When the horse moves forward, the fixed points of the iliopsoas are the vertebrae and the ilium. It’s going to pull the hind leg forward. When the horse goes backwards, the opposite happens! The fixed point becomes the femur, and the muscle will pull the body backwards which is harder.To give you a clearer image, imagine yourself laying down on your stomach at the end of your bed, arms hanging and act out the push up movement with your arms. That’s too easy! In this case, the fixed point is your body and the mobile point is your arms. Now, actually do push ups. It’s a bit harder… because you reversed the fixed point (now your hands) and the mobile point (your body). Going backwards is pretty much the same thing.
🔎 On the same topic: Here is how to strengthen your horse’s hindquarters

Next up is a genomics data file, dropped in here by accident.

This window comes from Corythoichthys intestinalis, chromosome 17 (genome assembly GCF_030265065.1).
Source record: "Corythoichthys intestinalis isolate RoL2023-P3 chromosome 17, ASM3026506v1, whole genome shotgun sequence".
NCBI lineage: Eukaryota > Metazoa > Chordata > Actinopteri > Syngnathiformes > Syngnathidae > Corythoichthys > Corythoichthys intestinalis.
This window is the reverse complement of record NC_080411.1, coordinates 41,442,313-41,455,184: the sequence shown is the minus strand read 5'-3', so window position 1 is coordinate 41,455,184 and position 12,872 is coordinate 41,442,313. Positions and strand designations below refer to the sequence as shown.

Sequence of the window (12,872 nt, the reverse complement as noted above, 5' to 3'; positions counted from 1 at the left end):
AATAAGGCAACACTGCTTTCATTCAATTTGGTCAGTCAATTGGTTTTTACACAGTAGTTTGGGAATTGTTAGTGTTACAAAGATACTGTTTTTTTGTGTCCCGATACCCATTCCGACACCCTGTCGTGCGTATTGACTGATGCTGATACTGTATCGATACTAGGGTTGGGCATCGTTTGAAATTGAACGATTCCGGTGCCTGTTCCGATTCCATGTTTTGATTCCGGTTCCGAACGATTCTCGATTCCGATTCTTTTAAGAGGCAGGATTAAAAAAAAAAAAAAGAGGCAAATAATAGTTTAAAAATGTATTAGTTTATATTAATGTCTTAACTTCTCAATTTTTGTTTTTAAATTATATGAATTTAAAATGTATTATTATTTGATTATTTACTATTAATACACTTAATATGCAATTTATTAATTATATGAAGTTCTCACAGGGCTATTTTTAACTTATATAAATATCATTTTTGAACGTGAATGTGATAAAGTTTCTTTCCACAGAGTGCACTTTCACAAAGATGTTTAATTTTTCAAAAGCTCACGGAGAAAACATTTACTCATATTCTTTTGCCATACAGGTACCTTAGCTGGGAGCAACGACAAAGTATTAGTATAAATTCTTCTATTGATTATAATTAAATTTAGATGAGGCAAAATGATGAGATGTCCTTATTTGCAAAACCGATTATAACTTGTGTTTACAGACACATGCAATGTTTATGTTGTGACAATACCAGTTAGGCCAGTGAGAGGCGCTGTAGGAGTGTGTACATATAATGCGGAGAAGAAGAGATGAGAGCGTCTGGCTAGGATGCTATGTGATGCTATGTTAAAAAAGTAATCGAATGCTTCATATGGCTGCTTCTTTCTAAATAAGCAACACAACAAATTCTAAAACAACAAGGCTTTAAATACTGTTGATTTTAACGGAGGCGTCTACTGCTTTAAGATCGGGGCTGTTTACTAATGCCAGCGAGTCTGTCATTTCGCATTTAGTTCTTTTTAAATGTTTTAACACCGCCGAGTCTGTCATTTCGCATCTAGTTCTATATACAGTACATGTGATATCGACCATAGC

Exercise #3 – Bounce jumps
Bounce jumps are really good to make the abdominal muscles work with quick succession of flexions and extensions.
As a matter of fact, when landing from the first fence, the front legs will land then take off immediately to go over the second fence. The hind legs will then land to directly take off as well. There is therefore a phase in which the forelegs are already going to jump and the hind legs haven’t landed from the first jump yet. The length of this phase depends on how fast you enter the exercise, and the back flexion and the abdominal contraction is huge during this phase.
If you combine bounce jumps uphill then your horse is sure to get a “six pack”. I’m feeling that after this article is published, Equisense Motion S will count an incredible increase in bounce jumps 😉
Now when you’ll see a horse with a big belly, you won’t say “he’s cuddly”, you’ll say “he needs to build up his abdominal muscles, let’s work on uphill bounce jumps to reinforce its back!”
See you soon for another article,
R&D leader at Equisense.
Denoix J.M. (1997), Approche de la kinésithérapie du cheval. Paris, France: Maloine.
Denoix, J.-M. (2014). Biomécanique et gymnastique du cheval. Paris, France: Vigot.
Prach, A. (2011). Etude de la musculature du rachis du cheval par mesures echographiques. Vetagro Sup Campus vétérinaire de Lyon.